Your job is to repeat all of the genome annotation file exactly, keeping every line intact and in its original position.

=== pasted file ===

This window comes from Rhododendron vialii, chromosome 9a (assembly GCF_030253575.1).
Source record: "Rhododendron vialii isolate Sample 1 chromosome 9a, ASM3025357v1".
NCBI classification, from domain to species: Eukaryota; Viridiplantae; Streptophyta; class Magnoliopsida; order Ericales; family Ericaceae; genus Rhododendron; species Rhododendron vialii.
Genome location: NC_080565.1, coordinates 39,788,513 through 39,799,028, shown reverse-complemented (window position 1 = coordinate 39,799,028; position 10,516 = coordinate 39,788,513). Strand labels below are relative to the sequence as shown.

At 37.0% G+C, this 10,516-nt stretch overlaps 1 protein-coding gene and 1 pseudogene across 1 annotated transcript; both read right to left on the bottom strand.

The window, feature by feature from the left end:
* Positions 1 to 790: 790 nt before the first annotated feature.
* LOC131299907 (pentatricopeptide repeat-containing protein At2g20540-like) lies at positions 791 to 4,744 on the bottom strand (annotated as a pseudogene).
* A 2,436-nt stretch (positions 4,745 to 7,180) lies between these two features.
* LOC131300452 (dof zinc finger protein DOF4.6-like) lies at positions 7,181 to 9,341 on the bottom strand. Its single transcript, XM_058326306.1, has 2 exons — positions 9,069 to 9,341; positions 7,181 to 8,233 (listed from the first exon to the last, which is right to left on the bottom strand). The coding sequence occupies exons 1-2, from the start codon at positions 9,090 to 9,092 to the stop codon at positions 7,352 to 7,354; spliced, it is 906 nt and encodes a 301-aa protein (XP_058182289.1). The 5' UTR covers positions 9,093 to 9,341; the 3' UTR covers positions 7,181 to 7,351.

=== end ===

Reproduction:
This window comes from Rhododendron vialii, chromosome 9a (assembly GCF_030253575.1).
Source record: "Rhododendron vialii isolate Sample 1 chromosome 9a, ASM3025357v1".
NCBI classification, from domain to species: Eukaryota; Viridiplantae; Streptophyta; class Magnoliopsida; order Ericales; family Ericaceae; genus Rhododendron; species Rhododendron vialii.
Genome location: NC_080565.1, coordinates 39,788,513 through 39,799,028, shown reverse-complemented (window position 1 = coordinate 39,799,028; position 10,516 = coordinate 39,788,513). Strand labels below are relative to the sequence as shown.

At 37.0% G+C, this 10,516-nt stretch overlaps 1 protein-coding gene and 1 pseudogene across 1 annotated transcript; both read right to left on the bottom strand.

The window, feature by feature from the left end:
* Positions 1 to 790: 790 nt before the first annotated feature.
* LOC131299907 (pentatricopeptide repeat-containing protein At2g20540-like) lies at positions 791 to 4,744 on the bottom strand (annotated as a pseudogene).
* A 2,436-nt stretch (positions 4,745 to 7,180) lies between these two features.
* LOC131300452 (dof zinc finger protein DOF4.6-like) lies at positions 7,181 to 9,341 on the bottom strand. Its single transcript, XM_058326306.1, has 2 exons — positions 9,069 to 9,341; positions 7,181 to 8,233 (listed from the first exon to the last, which is right to left on the bottom strand). The coding sequence occupies exons 1-2, from the start codon at positions 9,090 to 9,092 to the stop codon at positions 7,352 to 7,354; spliced, it is 906 nt and encodes a 301-aa protein (XP_058182289.1). The 5' UTR covers positions 9,093 to 9,341; the 3' UTR covers positions 7,181 to 7,351.